Underhill: Wonderful! What did you think on your first trip?
Wagner: Oh! I was bowled over, as most people are, and I kept coming back every year. And then after I was old enough, I came by myself.
Underhill: How old were you the first time you came?
Wagner: I think I was about fourteen.
Underhill: And where all did you go when you would come out for the summer?
Wagner: Well, we started in Albuquerque and we hired a car and a driver and we saw everything around the Albuquerque area, and then came to Santa Fe and did that here, and then to Taos. We drove up to Mesa Verde, and believe me, a trip to Mesa Verde in those days was awful! So I saw a good deal of the Southwest, early.
Underhill: And what did your father think?
Wagner: He loved it. My mother came out once, and she liked it, too, but she wasn't very well, so she only came the one time.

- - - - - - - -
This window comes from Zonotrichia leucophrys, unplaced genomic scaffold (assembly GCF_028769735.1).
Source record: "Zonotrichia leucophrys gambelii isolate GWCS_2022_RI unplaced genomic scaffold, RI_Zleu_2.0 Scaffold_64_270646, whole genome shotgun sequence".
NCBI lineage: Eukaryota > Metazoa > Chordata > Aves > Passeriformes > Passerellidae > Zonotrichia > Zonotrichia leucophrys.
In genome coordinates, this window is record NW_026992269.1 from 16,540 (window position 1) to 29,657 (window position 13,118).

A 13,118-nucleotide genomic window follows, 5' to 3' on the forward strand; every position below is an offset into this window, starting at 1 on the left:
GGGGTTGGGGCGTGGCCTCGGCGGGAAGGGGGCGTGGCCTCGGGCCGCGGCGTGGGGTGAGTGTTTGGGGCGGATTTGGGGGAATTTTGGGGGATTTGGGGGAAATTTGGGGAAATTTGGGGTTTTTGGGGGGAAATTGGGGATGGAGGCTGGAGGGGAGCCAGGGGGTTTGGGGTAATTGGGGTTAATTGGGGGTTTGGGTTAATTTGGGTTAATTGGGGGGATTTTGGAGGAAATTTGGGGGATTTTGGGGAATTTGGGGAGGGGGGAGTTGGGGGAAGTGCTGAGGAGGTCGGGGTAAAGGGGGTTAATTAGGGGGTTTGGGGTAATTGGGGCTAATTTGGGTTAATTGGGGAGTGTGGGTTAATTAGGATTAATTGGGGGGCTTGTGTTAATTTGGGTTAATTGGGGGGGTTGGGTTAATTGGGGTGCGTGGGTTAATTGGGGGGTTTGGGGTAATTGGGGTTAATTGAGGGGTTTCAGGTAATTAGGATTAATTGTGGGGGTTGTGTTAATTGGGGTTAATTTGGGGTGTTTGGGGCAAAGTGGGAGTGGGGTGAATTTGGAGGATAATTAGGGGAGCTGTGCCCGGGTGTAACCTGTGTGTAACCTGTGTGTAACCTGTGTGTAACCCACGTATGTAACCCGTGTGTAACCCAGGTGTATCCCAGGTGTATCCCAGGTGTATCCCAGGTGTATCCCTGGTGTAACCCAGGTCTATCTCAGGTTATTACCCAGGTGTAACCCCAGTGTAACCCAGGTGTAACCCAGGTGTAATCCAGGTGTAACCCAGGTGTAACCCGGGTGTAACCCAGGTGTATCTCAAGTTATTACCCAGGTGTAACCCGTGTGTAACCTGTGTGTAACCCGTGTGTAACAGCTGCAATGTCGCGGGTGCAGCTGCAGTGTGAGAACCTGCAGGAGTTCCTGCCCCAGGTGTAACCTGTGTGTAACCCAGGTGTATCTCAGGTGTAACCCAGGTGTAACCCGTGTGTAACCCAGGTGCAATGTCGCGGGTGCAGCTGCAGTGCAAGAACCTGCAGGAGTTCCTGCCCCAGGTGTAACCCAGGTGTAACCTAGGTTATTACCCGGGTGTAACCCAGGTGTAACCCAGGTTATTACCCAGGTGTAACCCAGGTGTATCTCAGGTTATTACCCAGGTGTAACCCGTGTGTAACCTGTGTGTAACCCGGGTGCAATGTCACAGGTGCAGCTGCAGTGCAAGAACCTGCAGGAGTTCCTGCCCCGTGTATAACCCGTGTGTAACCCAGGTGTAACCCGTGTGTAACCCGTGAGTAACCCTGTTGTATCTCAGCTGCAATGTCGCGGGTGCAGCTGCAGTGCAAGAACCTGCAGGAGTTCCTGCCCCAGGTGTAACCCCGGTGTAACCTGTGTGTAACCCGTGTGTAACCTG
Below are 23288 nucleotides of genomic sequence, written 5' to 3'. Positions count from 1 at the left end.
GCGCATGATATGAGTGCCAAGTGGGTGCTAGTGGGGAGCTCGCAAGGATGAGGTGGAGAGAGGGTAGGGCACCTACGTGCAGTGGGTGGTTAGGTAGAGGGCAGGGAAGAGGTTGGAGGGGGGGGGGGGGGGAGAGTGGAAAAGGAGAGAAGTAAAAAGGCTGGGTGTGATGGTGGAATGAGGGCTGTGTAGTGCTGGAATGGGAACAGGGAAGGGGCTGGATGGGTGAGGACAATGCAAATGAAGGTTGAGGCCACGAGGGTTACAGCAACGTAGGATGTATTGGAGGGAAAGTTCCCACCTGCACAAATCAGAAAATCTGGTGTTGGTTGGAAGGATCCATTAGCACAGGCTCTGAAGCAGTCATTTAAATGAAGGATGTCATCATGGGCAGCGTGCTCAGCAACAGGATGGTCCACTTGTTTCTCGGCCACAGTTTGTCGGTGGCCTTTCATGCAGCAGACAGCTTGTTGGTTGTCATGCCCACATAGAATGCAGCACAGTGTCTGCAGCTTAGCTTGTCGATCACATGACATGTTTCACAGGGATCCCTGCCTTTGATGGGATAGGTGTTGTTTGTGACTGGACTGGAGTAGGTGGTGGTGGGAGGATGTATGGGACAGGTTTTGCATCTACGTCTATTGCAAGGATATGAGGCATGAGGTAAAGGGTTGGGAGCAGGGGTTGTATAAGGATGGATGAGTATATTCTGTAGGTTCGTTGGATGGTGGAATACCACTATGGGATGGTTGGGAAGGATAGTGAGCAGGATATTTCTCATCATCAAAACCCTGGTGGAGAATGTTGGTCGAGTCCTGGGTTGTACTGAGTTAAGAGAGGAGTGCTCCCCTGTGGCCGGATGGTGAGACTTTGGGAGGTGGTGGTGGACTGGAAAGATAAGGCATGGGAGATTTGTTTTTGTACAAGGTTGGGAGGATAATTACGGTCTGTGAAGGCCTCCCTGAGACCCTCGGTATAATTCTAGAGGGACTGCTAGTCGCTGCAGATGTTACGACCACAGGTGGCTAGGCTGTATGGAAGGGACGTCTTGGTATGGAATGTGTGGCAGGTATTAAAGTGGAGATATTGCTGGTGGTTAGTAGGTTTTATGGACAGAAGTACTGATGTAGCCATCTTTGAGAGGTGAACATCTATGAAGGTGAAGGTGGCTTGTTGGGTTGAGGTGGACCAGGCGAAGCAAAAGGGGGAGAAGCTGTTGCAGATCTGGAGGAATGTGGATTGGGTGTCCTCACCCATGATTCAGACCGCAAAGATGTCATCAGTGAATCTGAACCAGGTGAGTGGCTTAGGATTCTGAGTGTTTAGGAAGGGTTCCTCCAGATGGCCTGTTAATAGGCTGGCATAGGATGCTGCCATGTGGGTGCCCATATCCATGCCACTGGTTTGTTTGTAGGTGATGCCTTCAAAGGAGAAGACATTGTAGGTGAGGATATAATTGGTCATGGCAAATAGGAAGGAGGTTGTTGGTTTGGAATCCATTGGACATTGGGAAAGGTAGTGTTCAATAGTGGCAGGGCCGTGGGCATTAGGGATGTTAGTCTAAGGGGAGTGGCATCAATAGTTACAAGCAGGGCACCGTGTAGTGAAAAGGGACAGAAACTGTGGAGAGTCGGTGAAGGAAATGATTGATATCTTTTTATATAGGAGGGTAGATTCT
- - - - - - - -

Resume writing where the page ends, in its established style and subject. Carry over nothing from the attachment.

Underhill: And where did you go to school then?
Wagner: I went to the National Cathedral in Washington, to boarding school, and then to the University of Chicago.
Underhill: What did you study?
Wagner: Anthropology. What else?!
Underhill: You mentioned you came back by yourself then. Was that to live, after you graduated from college?
Wagner: No. No, it was in the summers.
Underhill: What brought you ultimately to the Southwest, when did you come and stay?
Wagner: Well, of course we lived on the Navajo Reservation for thirteen years, and we kept coming over here from there. But to stay, to live year-round, in the fifties.
Underhill: When did you go to the Navajo Nation, and what brought you there?